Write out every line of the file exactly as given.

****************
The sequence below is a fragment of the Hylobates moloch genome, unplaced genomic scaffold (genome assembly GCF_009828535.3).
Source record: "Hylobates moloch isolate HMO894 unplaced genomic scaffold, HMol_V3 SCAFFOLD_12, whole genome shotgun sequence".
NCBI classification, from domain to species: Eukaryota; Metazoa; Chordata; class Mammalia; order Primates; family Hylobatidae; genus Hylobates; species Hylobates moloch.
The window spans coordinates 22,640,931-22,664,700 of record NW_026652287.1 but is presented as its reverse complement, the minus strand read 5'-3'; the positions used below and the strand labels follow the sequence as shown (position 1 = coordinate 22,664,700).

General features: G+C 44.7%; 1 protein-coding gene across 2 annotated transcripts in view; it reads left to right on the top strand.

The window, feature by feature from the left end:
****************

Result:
The sequence below is a fragment of the Hylobates moloch genome, unplaced genomic scaffold (genome assembly GCF_009828535.3).
Source record: "Hylobates moloch isolate HMO894 unplaced genomic scaffold, HMol_V3 SCAFFOLD_12, whole genome shotgun sequence".
NCBI classification, from domain to species: Eukaryota; Metazoa; Chordata; class Mammalia; order Primates; family Hylobatidae; genus Hylobates; species Hylobates moloch.
The window spans coordinates 22,640,931-22,664,700 of record NW_026652287.1 but is presented as its reverse complement, the minus strand read 5'-3'; the positions used below and the strand labels follow the sequence as shown (position 1 = coordinate 22,664,700).

General features: G+C 44.7%; 1 protein-coding gene across 2 annotated transcripts in view; it reads left to right on the top strand.

The window, feature by feature from the left end: